Adrian’s jellyfish stings faded slowly, the tentacle marks blistered and red. It also took several days for the rocking to subside, even when standing perfectly still. Todd diagnosed “inner ear fatigue,” which makes one feel the motion of the ocean long after stepping off a sailboat. Back in El Puerto de Santa Maria, where Christopher Columbus set sail for the Americas over three centuries ago, the old street lamps tinged the hot Spanish nights yellow. The streets were alive with tourists, tanned teenagers, and soccer fans looking for World Cup action on GOL TV. At an outdoor bar we watched Germany dismantle Brazil, feeling the gentle sway of the palm fronds overhead deep in our bones. This was the night I realized how much I finally felt at home in this little port town on the Bay of Cadiz—just in time to leave it.
A year in Spain has blown by like a leaf in a windstorm. We’d experienced so much, but not half what we’d hoped, and with our departure date looming, our time with my sister and her family seemed sorrowfully inadequate. Using the tools of love, laughter, compromise, and tears (and a few arguments), we’d successfully constructed one family out of two, creating a bonded unit closer than a Navy SEAL team. Now, running a hand over the blond silk of my nieces’ hair, nearly as familiar as my sons’, I wondered how my world would feel without them in it every day.
Packing was easy because we didn’t have much. Important things–the kids’ diplomas from Nuestra Senora de la Merced school, two homemade spa coupons I hadn’t yet cashed, a rainbow drawn by Tia and a silver Christmas tree by Griffin—went into a box. Carefully, I peeled a green Vale That poster off the wall for saving, the one from our band’s very first performance. Another memory of a year I would never forget.
During the three days it took to get ready to leave, I avoided Steph’s eyes, not wanting to see what was there for fear it would break me open. We had already cried once, so I spoke of inconsequential things and smiled a lot, hoping to ignore the mix of anticipation and fear of what I would find back in California, the place where I’d tried to leave behind the rough-edged memories of my mother’s last months. The place where our plane, coincidentally, would touch down July 11th on what would have been her 77th birthday.
Two nights before our early morning departure, I startled out of a deep sleep. A dream of my mom, young and with a 1970s hair cut, left me sucking for air in complete panic; it was impossible she wouldn’t be there when I got home. Outside my window, the summer night shimmered with life, drunken shouts from the castle courtyard mixed with the disco music pumping from El Nino Perdio (The Lost Boy), a nightclub across the street. That this scene now felt familiar indicated I was returning to a life I didn’t know anymore. At that moment, I’d never felt so lost.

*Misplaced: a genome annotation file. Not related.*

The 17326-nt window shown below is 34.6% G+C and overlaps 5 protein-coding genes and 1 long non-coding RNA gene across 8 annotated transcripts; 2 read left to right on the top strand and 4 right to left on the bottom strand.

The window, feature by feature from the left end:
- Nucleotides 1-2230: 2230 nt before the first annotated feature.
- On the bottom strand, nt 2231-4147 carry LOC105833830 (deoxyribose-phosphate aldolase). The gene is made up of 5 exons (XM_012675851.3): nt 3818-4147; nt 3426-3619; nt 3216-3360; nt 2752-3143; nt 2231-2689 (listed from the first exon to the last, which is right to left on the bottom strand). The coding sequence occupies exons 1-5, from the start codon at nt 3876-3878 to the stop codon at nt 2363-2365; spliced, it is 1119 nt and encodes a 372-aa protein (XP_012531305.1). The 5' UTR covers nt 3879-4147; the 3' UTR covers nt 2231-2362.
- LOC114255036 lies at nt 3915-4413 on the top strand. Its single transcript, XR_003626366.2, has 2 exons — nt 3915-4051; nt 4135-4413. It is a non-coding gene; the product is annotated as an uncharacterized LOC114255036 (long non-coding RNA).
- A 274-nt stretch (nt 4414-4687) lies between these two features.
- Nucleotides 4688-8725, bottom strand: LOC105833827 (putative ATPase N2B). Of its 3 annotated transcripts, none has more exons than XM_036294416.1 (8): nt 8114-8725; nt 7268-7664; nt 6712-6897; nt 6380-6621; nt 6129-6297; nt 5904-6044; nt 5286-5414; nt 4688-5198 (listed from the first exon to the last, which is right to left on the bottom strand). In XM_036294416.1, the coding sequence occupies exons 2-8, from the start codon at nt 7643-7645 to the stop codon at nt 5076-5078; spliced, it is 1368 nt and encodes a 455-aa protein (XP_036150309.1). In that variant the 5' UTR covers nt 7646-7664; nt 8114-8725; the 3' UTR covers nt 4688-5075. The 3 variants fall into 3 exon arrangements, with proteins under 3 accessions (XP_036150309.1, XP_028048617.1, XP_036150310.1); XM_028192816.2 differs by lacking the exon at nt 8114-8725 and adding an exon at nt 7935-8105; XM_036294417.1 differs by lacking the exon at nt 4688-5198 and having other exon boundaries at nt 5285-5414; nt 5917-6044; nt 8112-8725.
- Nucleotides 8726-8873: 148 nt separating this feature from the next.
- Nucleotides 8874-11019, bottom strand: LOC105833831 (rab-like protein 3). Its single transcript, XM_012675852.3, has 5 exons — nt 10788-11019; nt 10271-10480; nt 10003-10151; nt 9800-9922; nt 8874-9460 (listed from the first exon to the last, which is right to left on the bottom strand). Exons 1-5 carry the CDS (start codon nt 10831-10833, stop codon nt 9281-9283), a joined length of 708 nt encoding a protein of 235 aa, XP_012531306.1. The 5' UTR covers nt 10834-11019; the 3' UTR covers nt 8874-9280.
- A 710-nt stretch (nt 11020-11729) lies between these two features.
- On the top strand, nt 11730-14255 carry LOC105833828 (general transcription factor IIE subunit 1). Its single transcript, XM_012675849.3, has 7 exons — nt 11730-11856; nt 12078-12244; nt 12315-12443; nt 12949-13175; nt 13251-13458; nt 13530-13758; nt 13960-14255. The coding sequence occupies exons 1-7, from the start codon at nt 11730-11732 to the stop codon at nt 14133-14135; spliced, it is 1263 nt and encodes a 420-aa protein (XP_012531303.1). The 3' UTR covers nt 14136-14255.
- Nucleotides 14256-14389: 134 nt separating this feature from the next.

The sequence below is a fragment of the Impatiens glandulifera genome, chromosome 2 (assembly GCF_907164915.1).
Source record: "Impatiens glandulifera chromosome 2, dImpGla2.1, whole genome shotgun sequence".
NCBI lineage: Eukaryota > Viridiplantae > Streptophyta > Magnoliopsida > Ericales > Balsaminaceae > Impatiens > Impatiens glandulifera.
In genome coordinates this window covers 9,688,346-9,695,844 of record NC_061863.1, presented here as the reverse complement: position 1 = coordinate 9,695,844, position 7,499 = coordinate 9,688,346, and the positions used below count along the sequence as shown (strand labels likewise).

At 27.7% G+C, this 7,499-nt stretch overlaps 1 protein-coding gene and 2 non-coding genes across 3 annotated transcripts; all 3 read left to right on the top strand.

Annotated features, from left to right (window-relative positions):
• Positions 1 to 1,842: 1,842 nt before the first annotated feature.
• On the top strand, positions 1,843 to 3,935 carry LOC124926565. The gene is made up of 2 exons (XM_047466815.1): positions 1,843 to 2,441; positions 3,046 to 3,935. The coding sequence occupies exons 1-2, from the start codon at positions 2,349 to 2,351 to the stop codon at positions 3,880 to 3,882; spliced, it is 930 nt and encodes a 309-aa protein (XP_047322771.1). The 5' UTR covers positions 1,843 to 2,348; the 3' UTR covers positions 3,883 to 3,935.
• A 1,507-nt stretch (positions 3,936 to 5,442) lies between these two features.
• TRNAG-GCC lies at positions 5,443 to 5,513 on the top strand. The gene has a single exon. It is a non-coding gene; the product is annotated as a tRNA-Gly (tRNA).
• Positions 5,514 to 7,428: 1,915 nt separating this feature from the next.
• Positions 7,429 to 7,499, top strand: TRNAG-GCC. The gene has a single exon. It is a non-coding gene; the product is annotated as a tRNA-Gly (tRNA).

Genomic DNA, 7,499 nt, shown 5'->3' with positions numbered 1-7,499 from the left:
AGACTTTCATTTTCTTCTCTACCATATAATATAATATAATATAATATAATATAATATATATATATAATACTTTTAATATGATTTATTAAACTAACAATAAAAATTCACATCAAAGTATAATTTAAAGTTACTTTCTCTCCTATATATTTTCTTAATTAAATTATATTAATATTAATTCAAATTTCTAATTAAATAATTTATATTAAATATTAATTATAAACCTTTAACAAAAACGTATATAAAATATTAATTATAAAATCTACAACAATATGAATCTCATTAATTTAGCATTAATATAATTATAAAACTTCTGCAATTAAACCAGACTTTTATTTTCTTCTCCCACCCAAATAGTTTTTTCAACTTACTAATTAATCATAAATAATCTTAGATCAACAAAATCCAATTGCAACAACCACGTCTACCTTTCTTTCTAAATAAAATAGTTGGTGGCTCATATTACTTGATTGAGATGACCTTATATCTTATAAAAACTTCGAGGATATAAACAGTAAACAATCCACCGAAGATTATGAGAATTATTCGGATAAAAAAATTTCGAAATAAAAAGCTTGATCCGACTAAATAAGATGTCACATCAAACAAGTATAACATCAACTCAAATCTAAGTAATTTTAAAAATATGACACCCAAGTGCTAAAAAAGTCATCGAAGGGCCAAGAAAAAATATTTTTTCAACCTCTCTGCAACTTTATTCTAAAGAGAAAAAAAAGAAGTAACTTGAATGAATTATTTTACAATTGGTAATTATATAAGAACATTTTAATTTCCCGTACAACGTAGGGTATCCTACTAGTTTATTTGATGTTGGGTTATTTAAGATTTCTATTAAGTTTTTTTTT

But traveling for any length of time leaves only one certainty: something is always gained and something always lost every time you pack up: Steph, Todd, and the girls would be exchanged for Grandma, Grandpa, Grandpa Rich, Aunt Simone, and Uncle Chris; the Playa Pontilla for Zuma Beach; the cobblestone walking street of Virgin de los Milagros for the wide, tree-lined asphalt of Santa Monica Boulevard. What I longed for is to be able to throw my arms wide enough to hug it all close. But life doesn’t work that way and so I put Adrian’s fluffy leopardo—a stuffed-animal handed down from Sasha—into his little suitcase, zipped it, and tried to lean into the change.
Our last dinner together was three pounds of sushi-grade tuna Ethan bought at the mercado, seared, sashimi’d, and tartared. At $10/lb. it’s high on the list of what we will miss. Steph made a chocolate cake with one small word written on top—Yay!—which reflected our determination to celebrate a year of living wondrously. A year of playing guitar, of learning Spanish, of healing hearts, and of sharing all the exquisitely mundane intricacies of everyday life. As we ate, the doorbell kept ringing as the people who’d welcomed us to Spain with open hearts a year ago began dropping by, unannounced, to say adios.
This chapter of the adventure ends with one big, happy group watching Argentina beat Holland at Bar 4 x 4, Ethan’s favorite because of its outdoor television, cold Heineken (one euro!), and genuine Spanish vibe. A breeze carried the musky scent of sherry (the wine for which this region is famous) onto the sidewalk while across the street, the Rio Guadalete flowed patiently into the sea. It seemed we’d known this town—and more importantly, these people–forever. And when the penalty kicks were over, we promised to come back soon and then walked back to our beautiful old palacio, swaying ever so slightly but on course, for one last sleep.